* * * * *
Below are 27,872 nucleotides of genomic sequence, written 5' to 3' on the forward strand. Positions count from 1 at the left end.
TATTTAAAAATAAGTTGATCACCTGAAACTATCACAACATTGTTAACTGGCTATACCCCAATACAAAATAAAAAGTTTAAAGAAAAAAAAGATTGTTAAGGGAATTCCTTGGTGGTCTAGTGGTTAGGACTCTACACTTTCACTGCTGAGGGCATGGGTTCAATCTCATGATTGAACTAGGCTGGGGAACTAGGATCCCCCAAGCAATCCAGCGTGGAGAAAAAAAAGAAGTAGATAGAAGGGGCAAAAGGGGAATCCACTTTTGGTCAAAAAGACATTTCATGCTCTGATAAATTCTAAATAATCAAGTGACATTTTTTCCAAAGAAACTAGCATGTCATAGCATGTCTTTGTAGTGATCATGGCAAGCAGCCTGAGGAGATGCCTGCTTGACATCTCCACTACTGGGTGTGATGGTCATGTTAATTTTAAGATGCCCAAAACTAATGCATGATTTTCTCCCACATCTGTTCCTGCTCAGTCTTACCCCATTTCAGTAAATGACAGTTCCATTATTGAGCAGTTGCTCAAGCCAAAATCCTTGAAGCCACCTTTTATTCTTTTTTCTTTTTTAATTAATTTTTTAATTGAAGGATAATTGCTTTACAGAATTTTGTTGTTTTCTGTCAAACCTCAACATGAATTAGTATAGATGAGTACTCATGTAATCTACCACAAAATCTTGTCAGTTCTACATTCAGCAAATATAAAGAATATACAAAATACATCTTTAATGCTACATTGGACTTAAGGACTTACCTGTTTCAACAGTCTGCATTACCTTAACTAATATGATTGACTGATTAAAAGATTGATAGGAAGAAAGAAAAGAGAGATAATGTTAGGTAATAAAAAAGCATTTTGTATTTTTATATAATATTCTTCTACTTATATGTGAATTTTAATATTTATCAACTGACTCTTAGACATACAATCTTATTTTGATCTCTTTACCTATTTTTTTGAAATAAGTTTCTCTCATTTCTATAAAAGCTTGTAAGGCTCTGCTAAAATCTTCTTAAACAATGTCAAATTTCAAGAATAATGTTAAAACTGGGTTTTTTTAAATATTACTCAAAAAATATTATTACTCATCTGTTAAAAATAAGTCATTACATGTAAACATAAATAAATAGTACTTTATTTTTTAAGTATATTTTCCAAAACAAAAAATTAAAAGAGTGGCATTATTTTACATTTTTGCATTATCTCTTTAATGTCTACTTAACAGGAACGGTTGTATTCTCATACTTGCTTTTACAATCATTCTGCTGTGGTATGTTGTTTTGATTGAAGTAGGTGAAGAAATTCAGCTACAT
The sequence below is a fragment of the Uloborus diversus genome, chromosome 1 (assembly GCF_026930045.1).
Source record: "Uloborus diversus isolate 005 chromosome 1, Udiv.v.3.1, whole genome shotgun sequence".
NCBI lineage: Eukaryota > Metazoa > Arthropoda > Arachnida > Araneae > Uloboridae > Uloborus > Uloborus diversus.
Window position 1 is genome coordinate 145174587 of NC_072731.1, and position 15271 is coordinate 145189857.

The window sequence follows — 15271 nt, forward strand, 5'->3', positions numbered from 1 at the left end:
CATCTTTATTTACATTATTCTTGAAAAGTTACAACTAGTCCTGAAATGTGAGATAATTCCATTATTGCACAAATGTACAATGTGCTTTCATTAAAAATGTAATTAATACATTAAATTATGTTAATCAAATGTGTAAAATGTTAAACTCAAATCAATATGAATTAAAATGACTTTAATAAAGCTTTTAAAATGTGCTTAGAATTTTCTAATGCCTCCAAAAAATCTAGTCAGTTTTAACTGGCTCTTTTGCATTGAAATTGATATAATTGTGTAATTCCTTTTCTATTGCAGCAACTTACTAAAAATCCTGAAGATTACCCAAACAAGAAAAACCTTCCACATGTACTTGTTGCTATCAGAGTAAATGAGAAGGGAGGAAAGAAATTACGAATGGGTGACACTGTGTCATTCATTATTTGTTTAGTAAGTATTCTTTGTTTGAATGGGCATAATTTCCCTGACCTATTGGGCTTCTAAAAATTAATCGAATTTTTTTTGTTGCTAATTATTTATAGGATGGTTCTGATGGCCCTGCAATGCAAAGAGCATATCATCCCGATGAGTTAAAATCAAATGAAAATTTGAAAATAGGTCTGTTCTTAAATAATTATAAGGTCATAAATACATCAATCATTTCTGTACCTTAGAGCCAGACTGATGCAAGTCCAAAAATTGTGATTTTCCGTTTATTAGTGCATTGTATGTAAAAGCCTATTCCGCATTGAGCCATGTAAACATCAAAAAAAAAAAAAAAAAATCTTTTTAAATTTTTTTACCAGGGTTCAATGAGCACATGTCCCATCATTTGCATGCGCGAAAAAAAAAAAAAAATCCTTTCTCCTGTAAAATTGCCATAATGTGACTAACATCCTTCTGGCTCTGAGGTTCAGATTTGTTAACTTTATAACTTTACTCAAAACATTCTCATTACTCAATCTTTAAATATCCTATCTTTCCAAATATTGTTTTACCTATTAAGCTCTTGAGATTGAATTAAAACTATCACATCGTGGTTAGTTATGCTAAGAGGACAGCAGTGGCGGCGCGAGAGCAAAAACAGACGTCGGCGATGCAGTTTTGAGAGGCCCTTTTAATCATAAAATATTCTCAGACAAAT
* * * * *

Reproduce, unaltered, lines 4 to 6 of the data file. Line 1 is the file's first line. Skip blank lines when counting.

Source record: "Uloborus diversus isolate 005 chromosome 1, Udiv.v.3.1, whole genome shotgun sequence".
NCBI lineage: Eukaryota > Metazoa > Arthropoda > Arachnida > Araneae > Uloboridae > Uloborus > Uloborus diversus.
Window position 1 is genome coordinate 145174587 of NC_072731.1, and position 15271 is coordinate 145189857.